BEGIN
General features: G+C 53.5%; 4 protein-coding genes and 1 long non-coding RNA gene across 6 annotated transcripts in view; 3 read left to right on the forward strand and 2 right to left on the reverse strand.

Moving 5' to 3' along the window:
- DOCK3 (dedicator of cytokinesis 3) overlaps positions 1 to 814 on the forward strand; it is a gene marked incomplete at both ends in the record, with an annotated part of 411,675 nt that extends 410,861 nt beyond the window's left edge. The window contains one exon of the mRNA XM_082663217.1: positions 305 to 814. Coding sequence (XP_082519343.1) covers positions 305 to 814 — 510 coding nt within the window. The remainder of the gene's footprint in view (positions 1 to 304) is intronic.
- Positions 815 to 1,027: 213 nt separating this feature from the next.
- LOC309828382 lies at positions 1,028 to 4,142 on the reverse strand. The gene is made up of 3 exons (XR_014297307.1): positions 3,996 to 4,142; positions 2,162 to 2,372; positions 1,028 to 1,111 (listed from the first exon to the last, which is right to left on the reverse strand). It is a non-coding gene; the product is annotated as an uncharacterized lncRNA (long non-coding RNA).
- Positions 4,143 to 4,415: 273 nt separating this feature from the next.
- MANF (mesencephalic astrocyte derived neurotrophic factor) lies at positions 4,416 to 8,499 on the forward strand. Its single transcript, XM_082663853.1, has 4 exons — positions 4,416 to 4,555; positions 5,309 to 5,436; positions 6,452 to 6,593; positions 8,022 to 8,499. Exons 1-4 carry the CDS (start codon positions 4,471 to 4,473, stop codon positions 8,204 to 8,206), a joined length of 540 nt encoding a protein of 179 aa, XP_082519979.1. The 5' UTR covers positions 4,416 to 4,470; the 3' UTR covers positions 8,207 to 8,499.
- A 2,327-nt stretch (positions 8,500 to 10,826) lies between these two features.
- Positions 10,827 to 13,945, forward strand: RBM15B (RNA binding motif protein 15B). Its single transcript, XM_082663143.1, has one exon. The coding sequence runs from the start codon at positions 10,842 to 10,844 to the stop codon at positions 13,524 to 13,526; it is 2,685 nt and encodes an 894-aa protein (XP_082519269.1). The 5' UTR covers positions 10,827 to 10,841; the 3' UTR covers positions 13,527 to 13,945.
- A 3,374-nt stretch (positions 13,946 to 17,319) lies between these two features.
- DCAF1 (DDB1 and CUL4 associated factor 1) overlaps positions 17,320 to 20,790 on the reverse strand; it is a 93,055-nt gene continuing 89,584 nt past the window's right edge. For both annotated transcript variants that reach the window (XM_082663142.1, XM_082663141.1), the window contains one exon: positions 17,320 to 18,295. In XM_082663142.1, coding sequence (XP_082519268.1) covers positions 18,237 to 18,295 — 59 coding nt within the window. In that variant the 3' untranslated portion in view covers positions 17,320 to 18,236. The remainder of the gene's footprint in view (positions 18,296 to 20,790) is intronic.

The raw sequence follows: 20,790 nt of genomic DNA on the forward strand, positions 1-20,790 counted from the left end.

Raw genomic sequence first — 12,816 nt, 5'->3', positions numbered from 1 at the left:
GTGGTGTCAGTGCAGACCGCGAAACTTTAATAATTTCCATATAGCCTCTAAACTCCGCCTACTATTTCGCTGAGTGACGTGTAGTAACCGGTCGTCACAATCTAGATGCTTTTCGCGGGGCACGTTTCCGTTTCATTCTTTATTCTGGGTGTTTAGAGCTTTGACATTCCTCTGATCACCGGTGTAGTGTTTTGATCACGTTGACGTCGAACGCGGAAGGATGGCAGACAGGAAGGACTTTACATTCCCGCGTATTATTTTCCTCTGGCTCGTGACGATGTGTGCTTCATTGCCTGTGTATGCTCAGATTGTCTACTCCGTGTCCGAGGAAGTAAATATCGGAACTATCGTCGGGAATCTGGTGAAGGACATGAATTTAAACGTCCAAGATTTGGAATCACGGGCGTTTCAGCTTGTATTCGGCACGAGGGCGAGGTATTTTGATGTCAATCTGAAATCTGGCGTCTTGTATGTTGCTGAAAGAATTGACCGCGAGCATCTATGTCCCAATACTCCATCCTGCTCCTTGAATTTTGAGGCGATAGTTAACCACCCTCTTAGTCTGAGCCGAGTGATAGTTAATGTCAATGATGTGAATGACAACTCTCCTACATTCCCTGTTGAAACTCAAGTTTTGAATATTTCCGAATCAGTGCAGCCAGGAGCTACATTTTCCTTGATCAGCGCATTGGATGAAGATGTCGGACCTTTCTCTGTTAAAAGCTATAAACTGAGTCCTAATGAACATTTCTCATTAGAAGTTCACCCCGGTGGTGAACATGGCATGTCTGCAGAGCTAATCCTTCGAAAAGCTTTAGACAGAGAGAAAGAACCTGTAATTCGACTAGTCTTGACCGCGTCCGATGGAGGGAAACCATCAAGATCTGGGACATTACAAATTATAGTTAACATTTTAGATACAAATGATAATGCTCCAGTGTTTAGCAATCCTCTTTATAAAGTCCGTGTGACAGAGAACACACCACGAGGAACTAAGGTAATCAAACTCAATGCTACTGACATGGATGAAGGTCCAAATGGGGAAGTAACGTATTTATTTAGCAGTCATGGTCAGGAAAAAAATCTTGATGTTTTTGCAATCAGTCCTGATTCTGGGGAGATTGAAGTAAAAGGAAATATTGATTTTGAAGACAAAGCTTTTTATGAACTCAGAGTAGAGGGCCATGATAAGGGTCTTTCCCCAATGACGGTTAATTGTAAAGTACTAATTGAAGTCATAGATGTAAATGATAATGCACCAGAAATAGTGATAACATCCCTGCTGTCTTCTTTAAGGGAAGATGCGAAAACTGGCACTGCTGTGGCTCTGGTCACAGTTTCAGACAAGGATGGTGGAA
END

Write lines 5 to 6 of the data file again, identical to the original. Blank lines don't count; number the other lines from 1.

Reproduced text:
- LOC309828382 lies at positions 1,028 to 4,142 on the reverse strand. The gene is made up of 3 exons (XR_014297307.1): positions 3,996 to 4,142; positions 2,162 to 2,372; positions 1,028 to 1,111 (listed from the first exon to the last, which is right to left on the reverse strand). It is a non-coding gene; the product is annotated as an uncharacterized lncRNA (long non-coding RNA).
- Positions 4,143 to 4,415: 273 nt separating this feature from the next.